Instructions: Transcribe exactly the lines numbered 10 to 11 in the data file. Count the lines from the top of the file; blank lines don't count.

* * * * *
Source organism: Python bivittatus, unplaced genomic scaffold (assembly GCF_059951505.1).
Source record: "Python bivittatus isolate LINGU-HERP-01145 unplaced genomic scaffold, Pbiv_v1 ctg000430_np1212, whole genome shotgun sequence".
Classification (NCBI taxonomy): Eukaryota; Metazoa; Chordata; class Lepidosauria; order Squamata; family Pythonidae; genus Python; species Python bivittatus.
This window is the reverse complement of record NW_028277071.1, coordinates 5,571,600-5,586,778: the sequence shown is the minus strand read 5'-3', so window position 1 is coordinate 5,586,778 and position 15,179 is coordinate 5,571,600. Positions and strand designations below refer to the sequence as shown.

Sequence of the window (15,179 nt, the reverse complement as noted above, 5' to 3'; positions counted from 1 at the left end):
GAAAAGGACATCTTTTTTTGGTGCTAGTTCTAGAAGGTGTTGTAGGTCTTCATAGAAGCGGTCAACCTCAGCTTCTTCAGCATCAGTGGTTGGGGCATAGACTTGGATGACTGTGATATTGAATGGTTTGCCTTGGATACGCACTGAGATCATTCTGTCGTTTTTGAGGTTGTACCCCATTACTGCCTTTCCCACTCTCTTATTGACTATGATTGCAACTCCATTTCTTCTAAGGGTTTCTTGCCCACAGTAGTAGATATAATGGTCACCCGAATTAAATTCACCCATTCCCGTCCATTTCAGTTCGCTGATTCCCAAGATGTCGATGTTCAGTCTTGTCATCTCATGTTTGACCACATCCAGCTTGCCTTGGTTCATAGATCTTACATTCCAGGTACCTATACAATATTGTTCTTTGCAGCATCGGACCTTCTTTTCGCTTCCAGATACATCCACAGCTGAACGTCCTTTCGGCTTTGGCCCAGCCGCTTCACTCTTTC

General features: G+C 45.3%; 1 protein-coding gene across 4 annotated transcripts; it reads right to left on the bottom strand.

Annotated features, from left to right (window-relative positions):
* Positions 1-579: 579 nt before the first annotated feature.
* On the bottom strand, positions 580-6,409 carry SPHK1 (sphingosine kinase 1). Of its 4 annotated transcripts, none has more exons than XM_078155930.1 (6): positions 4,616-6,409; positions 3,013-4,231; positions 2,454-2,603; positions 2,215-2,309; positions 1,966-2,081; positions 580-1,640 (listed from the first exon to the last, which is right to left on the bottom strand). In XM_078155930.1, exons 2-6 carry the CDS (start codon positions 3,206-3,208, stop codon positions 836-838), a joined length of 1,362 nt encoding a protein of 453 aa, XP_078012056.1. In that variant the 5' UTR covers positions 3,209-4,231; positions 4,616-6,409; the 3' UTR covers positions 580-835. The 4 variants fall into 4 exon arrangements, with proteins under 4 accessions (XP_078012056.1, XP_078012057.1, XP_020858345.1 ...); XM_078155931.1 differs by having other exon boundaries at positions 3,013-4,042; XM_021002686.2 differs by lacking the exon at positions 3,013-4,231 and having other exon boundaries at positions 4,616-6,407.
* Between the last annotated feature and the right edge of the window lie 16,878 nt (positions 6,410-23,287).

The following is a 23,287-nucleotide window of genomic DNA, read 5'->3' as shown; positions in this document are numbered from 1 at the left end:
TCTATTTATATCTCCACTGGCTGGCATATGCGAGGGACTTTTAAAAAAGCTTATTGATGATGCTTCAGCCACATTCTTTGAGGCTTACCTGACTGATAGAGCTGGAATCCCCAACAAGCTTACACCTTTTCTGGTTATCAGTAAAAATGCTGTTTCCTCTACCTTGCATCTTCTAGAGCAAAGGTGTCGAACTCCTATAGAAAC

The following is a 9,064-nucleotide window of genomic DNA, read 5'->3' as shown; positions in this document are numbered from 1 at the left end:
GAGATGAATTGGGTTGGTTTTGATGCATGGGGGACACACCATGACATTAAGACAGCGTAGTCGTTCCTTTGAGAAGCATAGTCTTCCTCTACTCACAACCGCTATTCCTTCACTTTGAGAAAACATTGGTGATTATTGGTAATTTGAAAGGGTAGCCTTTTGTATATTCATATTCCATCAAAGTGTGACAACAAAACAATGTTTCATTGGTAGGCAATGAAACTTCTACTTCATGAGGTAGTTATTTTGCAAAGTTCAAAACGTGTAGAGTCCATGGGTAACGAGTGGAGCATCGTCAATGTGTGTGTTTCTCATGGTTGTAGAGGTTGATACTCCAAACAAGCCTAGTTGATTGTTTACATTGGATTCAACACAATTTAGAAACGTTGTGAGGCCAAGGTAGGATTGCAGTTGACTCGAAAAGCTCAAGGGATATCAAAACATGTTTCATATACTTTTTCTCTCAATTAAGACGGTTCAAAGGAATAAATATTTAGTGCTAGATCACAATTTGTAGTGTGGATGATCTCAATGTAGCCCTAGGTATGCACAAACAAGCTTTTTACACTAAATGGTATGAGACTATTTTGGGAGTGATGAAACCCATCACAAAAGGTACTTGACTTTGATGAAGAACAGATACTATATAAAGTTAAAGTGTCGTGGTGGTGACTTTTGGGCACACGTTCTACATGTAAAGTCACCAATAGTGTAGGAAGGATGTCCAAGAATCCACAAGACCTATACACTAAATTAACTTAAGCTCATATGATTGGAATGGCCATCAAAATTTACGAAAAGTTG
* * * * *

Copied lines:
* On the bottom strand, positions 580-6,409 carry SPHK1 (sphingosine kinase 1). Of its 4 annotated transcripts, none has more exons than XM_078155930.1 (6): positions 4,616-6,409; positions 3,013-4,231; positions 2,454-2,603; positions 2,215-2,309; positions 1,966-2,081; positions 580-1,640 (listed from the first exon to the last, which is right to left on the bottom strand). In XM_078155930.1, exons 2-6 carry the CDS (start codon positions 3,206-3,208, stop codon positions 836-838), a joined length of 1,362 nt encoding a protein of 453 aa, XP_078012056.1. In that variant the 5' UTR covers positions 3,209-4,231; positions 4,616-6,409; the 3' UTR covers positions 580-835. The 4 variants fall into 4 exon arrangements, with proteins under 4 accessions (XP_078012056.1, XP_078012057.1, XP_020858345.1 ...); XM_078155931.1 differs by having other exon boundaries at positions 3,013-4,042; XM_021002686.2 differs by lacking the exon at positions 3,013-4,231 and having other exon boundaries at positions 4,616-6,407.
* Between the last annotated feature and the right edge of the window lie 16,878 nt (positions 6,410-23,287).